How To Retain Employees: 10 Tips For Retention
What’s one thing leaders in your company wish they didn’t have to do so often? If you answered “hiring” you are not alone. Our trainers hear a lot these days about the high costs of hiring—and for good reason. More and more employees are disengaged, and more leaders haven’t learned how to retain employees.
Job-hopping goes hand-in-hand with disengagement, which can also be costly for employers. “The replacement cost of an employee can be 150% of his or her annual salary or more—for example, as much as $150,000 or more for a worker with an annual salary of $100,000.”
Employers who disregard the significance of these engagement statistics are making a costly mistake, especially when taking action is relatively easy.
Here are the top ten management techniques for leaders in your company to learn how to retain employees and minimize the need for more hiring:
1. Empower managers to serve as mentors. If an employee begins to experience problems with engagement, it’s important to intermediate as quickly as possible so that the feelings of discontent don’t progress further. “Some managers simply don’t take the personal approach that is often necessary for getting through to an employee…. Improving employee engagement means serving as a mentor for those who are facing issues, regardless of how busy you may be. Offer your help. Drop what you’re doing and just help! Setting aside just a bit of time to help someone who is struggling in their job can go quite a long way.”
2. Focus on your onboarding process. Employers can build relationships and leverage new job excitement by coming alongside new employees through the process to guide and direct. Employees will gain confidence more quickly, thereby shortening and making the process more effective. Those in managerial positions should make themselves available when new employees join the team, even if they aren’t directly doing the training, as this will help to ensure any issues that pop up are addressed as quickly as possible.
3. Share ownership of decisions and projects. Speaking of inviting employees to give input, ask for their input on key decisions to be made. Wherever possible, let them make more decisions when the cost isn’t too high. By giving more ownership, you invite more responsibility and buy-in. But beware: don’t ask for input if you really aren’t going to listen, or if you intend to override their decision. That approach will leave you with even more disengagement.
4. Offer training opportunities on a regular basis. As more workers take ownership of career growth, regular opportunities for professional development become important to retaining highly-engaged employees. Offer in-house training options. Bring in speakers. Host workshops. Make it predictable when possible so they can schedule it into their growth plans.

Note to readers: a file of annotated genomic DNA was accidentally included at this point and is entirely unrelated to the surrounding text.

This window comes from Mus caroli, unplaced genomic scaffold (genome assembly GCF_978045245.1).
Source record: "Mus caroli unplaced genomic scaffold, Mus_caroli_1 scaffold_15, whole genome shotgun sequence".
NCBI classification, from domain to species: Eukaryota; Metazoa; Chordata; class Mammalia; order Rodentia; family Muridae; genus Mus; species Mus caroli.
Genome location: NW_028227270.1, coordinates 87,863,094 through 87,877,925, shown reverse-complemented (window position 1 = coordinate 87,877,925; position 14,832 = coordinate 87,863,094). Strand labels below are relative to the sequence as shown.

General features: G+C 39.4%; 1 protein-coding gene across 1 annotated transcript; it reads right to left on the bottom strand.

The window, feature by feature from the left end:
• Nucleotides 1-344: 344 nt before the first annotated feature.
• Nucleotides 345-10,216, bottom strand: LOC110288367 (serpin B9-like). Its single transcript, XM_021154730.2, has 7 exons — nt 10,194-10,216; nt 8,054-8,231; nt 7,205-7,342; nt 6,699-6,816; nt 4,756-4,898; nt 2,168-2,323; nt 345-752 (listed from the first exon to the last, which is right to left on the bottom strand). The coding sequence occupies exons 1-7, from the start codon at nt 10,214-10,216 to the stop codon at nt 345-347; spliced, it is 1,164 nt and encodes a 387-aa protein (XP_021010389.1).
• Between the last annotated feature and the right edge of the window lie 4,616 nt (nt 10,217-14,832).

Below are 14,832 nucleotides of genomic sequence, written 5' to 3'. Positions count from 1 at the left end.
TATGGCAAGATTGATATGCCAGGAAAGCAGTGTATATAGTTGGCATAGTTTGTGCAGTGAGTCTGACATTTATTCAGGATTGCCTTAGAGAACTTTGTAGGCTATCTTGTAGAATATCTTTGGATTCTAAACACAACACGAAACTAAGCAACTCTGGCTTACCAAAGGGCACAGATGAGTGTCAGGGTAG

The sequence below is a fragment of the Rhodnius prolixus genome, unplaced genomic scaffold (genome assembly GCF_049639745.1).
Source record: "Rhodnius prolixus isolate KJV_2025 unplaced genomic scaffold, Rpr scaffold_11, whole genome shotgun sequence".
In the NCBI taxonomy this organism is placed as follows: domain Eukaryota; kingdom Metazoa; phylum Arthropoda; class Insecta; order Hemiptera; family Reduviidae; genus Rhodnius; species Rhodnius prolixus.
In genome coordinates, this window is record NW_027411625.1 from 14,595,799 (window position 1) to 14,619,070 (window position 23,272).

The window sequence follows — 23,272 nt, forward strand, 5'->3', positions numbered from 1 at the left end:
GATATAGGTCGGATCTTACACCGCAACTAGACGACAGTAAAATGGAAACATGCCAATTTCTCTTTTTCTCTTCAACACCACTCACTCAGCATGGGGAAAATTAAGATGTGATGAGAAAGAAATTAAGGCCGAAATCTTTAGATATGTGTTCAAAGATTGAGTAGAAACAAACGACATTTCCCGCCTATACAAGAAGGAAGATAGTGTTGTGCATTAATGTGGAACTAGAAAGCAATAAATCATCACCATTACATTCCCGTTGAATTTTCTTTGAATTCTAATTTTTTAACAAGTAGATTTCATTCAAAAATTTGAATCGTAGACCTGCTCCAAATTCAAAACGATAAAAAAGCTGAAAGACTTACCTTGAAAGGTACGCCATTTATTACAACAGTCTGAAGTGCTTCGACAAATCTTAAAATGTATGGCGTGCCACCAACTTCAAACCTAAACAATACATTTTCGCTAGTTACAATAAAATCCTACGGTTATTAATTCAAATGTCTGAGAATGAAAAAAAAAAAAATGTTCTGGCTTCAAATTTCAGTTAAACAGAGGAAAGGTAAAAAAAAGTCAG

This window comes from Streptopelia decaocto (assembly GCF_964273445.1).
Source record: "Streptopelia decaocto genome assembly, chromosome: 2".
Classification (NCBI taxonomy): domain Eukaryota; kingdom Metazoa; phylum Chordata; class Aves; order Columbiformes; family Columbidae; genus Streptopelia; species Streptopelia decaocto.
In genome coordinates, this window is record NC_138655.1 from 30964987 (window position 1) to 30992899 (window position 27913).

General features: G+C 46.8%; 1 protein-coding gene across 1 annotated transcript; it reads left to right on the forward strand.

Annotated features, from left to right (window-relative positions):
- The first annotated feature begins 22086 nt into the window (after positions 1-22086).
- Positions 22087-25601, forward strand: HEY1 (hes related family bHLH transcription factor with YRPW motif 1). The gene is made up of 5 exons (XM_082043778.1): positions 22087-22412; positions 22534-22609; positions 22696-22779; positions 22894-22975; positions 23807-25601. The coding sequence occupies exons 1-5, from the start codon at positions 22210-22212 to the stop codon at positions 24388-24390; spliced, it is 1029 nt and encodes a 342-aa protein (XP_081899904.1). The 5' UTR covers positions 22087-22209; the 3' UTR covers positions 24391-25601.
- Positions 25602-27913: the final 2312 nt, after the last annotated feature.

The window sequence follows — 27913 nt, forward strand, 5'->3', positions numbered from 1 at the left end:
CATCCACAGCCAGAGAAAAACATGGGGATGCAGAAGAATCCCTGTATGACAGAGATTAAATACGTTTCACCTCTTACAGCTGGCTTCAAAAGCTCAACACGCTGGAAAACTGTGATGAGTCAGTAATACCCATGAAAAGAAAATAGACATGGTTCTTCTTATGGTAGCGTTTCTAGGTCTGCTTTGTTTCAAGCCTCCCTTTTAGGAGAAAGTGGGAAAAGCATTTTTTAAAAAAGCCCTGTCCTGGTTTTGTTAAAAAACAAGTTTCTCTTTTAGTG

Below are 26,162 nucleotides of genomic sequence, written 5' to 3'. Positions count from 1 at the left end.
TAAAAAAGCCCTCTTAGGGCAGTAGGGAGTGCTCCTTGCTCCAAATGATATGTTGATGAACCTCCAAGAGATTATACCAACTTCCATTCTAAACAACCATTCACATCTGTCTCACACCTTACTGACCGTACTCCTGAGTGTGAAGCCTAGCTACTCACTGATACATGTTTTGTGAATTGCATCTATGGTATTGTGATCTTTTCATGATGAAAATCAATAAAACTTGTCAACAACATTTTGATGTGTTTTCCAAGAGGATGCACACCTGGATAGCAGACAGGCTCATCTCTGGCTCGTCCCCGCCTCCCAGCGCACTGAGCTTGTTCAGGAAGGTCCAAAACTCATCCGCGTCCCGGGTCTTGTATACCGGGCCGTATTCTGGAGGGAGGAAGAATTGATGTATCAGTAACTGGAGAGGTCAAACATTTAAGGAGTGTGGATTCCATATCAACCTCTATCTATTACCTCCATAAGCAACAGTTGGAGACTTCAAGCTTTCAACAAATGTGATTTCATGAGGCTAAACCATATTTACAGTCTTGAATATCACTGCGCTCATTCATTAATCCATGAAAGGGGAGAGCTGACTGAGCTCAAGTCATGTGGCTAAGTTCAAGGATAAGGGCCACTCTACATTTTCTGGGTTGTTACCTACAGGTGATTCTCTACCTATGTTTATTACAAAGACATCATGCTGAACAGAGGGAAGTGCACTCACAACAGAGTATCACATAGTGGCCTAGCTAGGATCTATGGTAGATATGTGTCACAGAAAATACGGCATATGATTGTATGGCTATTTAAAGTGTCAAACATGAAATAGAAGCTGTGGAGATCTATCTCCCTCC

5. Make your company purpose clear. What is your company’s why? Why does the company exist? If you don’t know, start there and get clarity. Then communicate it well and often. Keep the company purpose front and center to remind all of why they do what they do.
6. Stand for something worth working for. What are your core values? Does everyone know them? Post them where all can see. Refer to the list often in communication. Be sure the values you convey are ones that matter for the long-term and that resonate with lasting issues of life.
7. Invite employees into the hiring process. By letting current employees have a say in hiring, you give them ownership for the process, and you allow them a vested interest in seeing new hires succeed. The result will be increased engagement with one another and motivation to help one another succeed—if you use their input rather than ignore it.
8. Establish clear procedures for dealing with conflict. As long as people are involved, there will be conflict. But do employees know how to handle it when it arises? Empower them to succeed by giving them clear steps to take to resolve relational issues. Provide mediation options. Establish company norms. The less conflict and tension at work, the more likely employees are to engage.
9. Keep leadership approachable. Much has been said about having an open-door policy, or even establishing open office hours for leaders in a company. All of that is good, but leaders can make themselves accessible in any number of ways—if they want to. When leaders show they care about the people in the company, the people are more likely to care about the company.
10. Cultivate a culture of gratitude. Little things matter over time. Simple expressions of gratitude— saying thank you, sending a sincere note, or finding creative ways to get the message across— will foster an environment of appreciation.
When someone knows his or her efforts are appreciated, chances are good he or she will be happy to help again when needed. If not, well, they’re likely to find better things to do. Wouldn’t you?
There’s no rush for your team leaders to hire new employees until they’ve applied these proven techniques with the employees they already have.
By putting these tips into practice, managers can determine what needs are not being met among disengaged employees—and shift their management approaches to keep employees fully engaged and productive.
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